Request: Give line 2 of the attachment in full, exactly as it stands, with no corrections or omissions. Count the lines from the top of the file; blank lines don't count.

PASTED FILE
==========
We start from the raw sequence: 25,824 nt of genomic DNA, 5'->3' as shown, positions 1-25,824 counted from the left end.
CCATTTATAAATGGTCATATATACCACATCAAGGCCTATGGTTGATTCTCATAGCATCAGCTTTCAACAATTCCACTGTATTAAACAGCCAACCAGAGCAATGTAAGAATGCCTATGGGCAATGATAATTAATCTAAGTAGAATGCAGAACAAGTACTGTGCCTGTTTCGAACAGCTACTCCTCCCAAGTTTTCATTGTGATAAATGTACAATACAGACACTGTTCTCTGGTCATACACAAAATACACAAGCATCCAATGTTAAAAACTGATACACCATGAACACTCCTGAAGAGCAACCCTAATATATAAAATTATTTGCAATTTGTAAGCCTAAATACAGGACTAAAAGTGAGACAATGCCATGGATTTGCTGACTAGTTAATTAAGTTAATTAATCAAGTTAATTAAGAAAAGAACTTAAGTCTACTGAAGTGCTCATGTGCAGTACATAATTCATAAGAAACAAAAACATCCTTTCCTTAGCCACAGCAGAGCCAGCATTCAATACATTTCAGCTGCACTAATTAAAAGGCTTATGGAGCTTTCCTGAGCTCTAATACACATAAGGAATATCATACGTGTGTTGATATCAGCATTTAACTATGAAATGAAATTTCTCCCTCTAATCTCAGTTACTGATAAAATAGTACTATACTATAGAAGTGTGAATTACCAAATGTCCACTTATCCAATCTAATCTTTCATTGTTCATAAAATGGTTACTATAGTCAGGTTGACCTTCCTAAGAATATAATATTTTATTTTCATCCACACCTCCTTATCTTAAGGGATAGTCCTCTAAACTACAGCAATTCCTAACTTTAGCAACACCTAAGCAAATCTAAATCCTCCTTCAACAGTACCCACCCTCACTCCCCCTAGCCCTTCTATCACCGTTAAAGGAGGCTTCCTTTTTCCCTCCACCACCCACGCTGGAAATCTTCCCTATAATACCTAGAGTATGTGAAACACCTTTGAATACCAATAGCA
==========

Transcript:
CCATTTATAAATGGTCATATATACCACATCAAGGCCTATGGTTGATTCTCATAGCATCAGCTTTCAACAATTCCACTGTATTAAACAGCCAACCAGAGCAATGTAAGAATGCCTATGGGCAATGATAATTAATCTAAGTAGAATGCAGAACAAGTACTGTGCCTGTTTCGAACAGCTACTCCTCCCAAGTTTTCATTGTGATAAATGTACAATACAGACACTGTTCTCTGGTCATACACAAAATACACAAGCATCCAATGTTAAAAACTGATACACCATGAACACTCCTGAAGAGCAACCCTAATATATAAAATTATTTGCAATTTGTAAGCCTAAATACAGGACTAAAAGTGAGACAATGCCATGGATTTGCTGACTAGTTAATTAAGTTAATTAATCAAGTTAATTAAGAAAAGAACTTAAGTCTACTGAAGTGCTCATGTGCAGTACATAATTCATAAGAAACAAAAACATCCTTTCCTTAGCCACAGCAGAGCCAGCATTCAATACATTTCAGCTGCACTAATTAAAAGGCTTATGGAGCTTTCCTGAGCTCTAATACACATAAGGAATATCATACGTGTGTTGATATCAGCATTTAACTATGAAATGAAATTTCTCCCTCTAATCTCAGTTACTGATAAAATAGTACTATACTATAGAAGTGTGAATTACCAAATGTCCACTTATCCAATCTAATCTTTCATTGTTCATAAAATGGTTACTATAGTCAGGTTGACCTTCCTAAGAATATAATATTTTATTTTCATCCACACCTCCTTATCTTAAGGGATAGTCCTCTAAACTACAGCAATTCCTAACTTTAGCAACACCTAAGCAAATCTAAATCCTCCTTCAACAGTACCCACCCTCACTCCCCCTAGCCCTTCTATCACCGTTAAAGGAGGCTTCCTTTTTCCCTCCACCACCCACGCTGGAAATCTTCCCTATAATACCTAGAGTATGTGAAACACCTTTGAATACCAATAGCA